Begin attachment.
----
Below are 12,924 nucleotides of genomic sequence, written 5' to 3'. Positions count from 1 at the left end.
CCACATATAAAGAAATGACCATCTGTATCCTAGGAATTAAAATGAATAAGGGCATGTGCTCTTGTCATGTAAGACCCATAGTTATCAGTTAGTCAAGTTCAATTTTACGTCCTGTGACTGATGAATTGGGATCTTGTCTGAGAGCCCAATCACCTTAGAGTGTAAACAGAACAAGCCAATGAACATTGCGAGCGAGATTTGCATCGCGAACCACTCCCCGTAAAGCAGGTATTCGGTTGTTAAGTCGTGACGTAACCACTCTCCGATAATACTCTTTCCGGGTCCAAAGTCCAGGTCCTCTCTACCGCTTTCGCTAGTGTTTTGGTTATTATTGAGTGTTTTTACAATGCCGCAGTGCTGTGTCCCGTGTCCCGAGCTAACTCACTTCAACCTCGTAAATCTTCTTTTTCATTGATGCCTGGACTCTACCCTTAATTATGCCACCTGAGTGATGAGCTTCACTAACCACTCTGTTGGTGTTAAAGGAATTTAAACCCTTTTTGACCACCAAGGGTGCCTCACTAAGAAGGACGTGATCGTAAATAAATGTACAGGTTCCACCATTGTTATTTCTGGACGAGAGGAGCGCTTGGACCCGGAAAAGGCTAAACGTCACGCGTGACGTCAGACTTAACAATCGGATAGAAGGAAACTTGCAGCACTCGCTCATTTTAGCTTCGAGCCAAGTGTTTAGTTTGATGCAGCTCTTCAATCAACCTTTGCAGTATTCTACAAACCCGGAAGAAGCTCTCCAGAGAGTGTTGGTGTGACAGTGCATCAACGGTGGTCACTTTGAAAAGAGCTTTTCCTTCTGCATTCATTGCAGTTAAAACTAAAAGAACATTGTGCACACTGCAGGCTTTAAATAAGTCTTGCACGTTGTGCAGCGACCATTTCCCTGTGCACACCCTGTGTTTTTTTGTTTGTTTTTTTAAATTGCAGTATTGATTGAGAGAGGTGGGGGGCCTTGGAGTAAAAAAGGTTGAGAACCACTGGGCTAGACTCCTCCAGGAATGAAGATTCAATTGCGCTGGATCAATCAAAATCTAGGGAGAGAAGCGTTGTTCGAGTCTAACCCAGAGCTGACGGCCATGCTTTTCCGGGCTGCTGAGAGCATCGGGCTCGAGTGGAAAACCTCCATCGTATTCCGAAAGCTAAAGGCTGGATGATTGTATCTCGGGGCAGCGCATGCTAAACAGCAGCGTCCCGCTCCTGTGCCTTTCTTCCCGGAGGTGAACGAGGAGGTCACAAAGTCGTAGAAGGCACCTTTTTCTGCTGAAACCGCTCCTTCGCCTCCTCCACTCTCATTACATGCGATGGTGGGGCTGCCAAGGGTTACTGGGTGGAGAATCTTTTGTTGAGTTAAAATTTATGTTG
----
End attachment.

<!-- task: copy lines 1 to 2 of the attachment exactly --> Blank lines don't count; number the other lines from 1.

Below are 12,924 nucleotides of genomic sequence, written 5' to 3'. Positions count from 1 at the left end.
CCACATATAAAGAAATGACCATCTGTATCCTAGGAATTAAAATGAATAAGGGCATGTGCTCTTGTCATGTAAGACCCATAGTTATCAGTTAGTCAAGTTCAATTTTACGTCCTGTGACTGATGAATTGGGATCTTGTCTGAGAGCCCAATCACCTTAGAGTGTAAACAGAACAAGCCAATGAACATTGCGAGCGAGATTTGCATCGCGAACCACTCCCCGTAAAGCAGGTATTCGGTTGTTAAGTCGTGACGTAACCACTCTCCGATAATACTCTTTCCGGGTCCAAAGTCCAGGTCCTCTCTACCGCTTTCGCTAGTGTTTTGGTTATTATTGAGTGTTTTTACAATGCCGCAGTGCTGTGTCCCGTGTCCCGAGCTAACTCACTTCAACCTCGTAAATCTTCTTTTTCATTGATGCCTGGACTCTACCCTTAATTATGCCACCTGAGTGATGAGCTTCACTAACCACTCTGTTGGTGTTAAAGGAATTTAAACCCTTTTTGACCACCAAGGGTGCCTCACTAAGAAGGACGTGATCGTAAATAAATGTACAGGTTCCACCATTGTTATTTCTGGACGAGAGGAGCGCTTGGACCCGGAAAAGGCTAAACGTCACGCGTGACGTCAGACTTAACAATCGGATAGAAGGAAACTTGCAGCACTCGCTCATTTTAGCTTCGAGCCAAGTGTTTAGTTTGATGCAGCTCTTCAATCAACCTTTGCAGTATTCTACAAACCCGGAAGAAGCTCTCCAGAGAGTGTTGGTGTGACAGTGCATCAACGGTGGTCACTTTGAAAAGAGCTTTTCCTTCTGCATTCATTGCAGTTAAAACTAAAAGAACATTGTGCACACTGCAGGCTTTAAATAAGTCTTGCACGTTGTGCAGCGACCATTTCCCTGTGCACACCCTGTGTTTTTTTGTTTGTTTTTTTAAATTGCAGTATTGATTGAGAGAGGTGGGGGGCCTTGGAGTAAAAAAGGTTGAGAACCACTGGGCTAGACTCCTCCAGGAATGAAGATTCAATTGCGCTGGATCAATCAAAATCTAGGGAGAGAAGCGTTGTTCGAGTCTAACCCAGAGCTGACGGCCATGCTTTTCCGGGCTGCTGAGAGCATCGGGCTCGAGTGGAAAACCTCCATCGTATTCCGAAAGCTAAAGGCTGGATGATTGTATCTCGGGGCAGCGCATGCTAAACAGCAGCGTCCCGCTCCTGTGCCTTTCTTCCCGGAGGTGAACGAGGAGGTCACAAAGTCGTAGAAGGCACCTTTTTCTGCTGAAACCGCTCCTTCGCCTCCTCCACTCTCATTACATGCGATGGTGGGGCTGCCAAGGGTTACTGGGTGGAGAATCTTTTGTTGAGTTAAAATTTATGTTG